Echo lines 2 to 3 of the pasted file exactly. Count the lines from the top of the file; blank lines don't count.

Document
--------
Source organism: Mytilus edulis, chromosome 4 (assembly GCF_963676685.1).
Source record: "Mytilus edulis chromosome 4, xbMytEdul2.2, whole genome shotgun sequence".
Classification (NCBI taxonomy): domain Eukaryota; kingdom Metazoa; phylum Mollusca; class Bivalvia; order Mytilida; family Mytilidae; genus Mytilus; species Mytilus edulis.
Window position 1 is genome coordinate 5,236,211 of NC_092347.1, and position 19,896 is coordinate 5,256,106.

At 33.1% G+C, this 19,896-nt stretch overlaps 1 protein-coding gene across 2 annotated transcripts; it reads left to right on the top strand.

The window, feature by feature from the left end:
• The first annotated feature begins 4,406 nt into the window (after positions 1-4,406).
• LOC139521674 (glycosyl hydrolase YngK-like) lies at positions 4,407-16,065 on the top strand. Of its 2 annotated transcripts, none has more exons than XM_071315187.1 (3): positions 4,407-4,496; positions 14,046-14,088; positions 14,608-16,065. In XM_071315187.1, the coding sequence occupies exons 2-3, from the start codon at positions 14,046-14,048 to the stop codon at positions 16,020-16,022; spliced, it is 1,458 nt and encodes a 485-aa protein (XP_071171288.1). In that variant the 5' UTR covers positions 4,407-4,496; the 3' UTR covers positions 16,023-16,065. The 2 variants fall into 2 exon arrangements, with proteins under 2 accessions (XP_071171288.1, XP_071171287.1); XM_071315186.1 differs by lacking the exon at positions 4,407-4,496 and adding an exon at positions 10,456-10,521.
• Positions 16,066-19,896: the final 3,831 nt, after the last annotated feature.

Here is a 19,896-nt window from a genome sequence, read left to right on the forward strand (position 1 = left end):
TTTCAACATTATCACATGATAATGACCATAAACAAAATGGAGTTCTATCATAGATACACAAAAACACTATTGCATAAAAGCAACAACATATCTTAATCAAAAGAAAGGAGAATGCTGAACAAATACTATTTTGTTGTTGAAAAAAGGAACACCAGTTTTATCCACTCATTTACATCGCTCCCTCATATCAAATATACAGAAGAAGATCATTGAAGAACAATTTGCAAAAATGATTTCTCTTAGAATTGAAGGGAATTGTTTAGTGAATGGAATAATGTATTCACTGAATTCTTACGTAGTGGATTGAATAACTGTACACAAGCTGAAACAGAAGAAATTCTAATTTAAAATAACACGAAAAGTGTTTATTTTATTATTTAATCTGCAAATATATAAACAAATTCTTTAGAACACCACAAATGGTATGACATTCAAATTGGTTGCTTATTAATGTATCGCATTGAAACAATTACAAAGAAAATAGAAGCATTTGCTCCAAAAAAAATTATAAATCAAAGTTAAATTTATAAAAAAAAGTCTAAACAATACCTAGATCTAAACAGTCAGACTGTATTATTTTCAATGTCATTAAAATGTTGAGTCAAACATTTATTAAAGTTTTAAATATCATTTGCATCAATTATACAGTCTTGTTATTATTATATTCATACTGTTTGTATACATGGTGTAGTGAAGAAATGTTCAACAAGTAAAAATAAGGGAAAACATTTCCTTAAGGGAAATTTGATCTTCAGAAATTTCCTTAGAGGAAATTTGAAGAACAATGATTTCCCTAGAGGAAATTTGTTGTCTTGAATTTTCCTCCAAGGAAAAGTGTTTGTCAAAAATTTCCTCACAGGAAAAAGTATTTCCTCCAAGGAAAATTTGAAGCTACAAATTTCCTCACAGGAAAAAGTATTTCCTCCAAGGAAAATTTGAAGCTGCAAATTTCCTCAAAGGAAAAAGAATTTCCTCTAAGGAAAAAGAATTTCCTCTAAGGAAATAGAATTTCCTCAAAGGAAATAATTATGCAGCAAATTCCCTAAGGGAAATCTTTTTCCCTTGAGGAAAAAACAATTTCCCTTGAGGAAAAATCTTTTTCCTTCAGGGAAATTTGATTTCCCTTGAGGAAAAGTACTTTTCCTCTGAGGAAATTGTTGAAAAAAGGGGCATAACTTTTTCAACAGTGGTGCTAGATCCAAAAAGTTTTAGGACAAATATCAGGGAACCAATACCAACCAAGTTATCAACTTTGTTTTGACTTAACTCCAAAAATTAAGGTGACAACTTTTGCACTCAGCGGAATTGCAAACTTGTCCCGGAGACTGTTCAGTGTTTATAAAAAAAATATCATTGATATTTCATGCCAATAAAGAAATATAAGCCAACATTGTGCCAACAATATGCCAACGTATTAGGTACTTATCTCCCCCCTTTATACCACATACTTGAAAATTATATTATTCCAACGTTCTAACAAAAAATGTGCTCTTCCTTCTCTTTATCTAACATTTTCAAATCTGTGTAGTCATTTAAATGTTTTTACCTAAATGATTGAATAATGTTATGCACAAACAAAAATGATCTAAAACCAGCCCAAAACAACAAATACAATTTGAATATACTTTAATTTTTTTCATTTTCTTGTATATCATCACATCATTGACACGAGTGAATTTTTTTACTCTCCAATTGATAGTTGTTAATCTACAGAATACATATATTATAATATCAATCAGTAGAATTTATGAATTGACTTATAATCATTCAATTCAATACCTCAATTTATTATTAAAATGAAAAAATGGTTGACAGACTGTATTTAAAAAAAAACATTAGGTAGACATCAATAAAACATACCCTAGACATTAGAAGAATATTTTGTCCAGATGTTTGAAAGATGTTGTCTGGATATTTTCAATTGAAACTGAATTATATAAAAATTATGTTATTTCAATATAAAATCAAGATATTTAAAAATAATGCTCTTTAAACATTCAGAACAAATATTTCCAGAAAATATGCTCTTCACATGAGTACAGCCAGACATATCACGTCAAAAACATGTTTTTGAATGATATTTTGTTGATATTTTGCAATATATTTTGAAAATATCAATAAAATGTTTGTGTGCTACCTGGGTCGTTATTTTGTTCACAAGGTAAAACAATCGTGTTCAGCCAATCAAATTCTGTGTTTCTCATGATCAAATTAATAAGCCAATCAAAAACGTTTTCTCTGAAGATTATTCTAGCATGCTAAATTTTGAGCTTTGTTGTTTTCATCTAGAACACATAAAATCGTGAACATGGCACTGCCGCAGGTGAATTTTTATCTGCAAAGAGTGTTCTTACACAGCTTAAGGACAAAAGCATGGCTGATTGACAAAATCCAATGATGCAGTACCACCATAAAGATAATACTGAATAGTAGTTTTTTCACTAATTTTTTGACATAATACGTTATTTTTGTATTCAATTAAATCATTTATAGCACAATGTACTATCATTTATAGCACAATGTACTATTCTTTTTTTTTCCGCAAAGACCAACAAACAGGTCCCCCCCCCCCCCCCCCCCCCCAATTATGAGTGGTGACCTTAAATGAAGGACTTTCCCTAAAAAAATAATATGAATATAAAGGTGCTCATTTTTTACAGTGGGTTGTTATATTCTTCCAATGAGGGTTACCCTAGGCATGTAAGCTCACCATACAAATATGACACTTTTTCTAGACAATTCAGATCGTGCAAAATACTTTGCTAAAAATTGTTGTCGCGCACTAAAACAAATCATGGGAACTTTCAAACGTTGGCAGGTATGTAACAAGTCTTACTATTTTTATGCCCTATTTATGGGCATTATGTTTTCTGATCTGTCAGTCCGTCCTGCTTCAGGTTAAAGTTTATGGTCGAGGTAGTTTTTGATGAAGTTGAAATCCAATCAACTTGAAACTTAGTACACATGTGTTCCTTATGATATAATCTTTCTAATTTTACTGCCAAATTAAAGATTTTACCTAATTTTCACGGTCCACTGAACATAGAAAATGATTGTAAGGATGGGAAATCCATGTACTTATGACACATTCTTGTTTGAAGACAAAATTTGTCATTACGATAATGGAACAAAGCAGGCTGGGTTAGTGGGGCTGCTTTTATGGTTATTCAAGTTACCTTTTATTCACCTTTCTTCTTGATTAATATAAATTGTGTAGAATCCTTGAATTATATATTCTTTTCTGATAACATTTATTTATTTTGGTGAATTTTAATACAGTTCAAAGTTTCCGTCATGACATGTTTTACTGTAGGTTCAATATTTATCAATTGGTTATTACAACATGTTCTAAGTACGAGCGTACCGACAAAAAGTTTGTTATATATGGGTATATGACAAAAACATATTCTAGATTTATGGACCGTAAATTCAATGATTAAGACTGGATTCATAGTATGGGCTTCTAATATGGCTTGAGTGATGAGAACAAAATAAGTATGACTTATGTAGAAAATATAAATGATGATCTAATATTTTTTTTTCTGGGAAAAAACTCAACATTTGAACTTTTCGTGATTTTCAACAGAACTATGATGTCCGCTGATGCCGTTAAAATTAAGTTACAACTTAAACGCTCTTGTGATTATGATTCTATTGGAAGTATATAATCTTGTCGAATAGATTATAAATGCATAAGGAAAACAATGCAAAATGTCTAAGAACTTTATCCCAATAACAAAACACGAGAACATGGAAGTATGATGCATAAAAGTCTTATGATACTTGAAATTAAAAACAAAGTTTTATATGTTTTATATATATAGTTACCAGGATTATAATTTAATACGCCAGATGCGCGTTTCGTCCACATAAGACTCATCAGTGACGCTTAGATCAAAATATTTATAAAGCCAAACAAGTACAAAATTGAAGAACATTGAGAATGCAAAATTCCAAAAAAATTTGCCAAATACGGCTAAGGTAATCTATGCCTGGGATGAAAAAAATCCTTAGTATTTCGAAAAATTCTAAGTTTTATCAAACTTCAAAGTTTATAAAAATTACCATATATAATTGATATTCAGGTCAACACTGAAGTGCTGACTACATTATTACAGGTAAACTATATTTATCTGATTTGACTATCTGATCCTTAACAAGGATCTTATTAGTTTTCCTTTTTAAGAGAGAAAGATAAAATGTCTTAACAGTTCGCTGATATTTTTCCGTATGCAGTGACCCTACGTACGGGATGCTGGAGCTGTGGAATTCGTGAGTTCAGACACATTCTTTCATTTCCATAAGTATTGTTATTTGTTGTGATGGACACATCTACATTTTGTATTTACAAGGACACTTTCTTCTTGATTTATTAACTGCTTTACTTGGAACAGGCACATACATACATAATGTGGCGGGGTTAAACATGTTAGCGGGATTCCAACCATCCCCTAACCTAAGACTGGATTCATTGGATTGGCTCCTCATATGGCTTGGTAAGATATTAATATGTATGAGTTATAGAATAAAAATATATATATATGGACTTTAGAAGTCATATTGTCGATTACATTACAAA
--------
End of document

Source record: "Mytilus edulis chromosome 4, xbMytEdul2.2, whole genome shotgun sequence".
Classification (NCBI taxonomy): domain Eukaryota; kingdom Metazoa; phylum Mollusca; class Bivalvia; order Mytilida; family Mytilidae; genus Mytilus; species Mytilus edulis.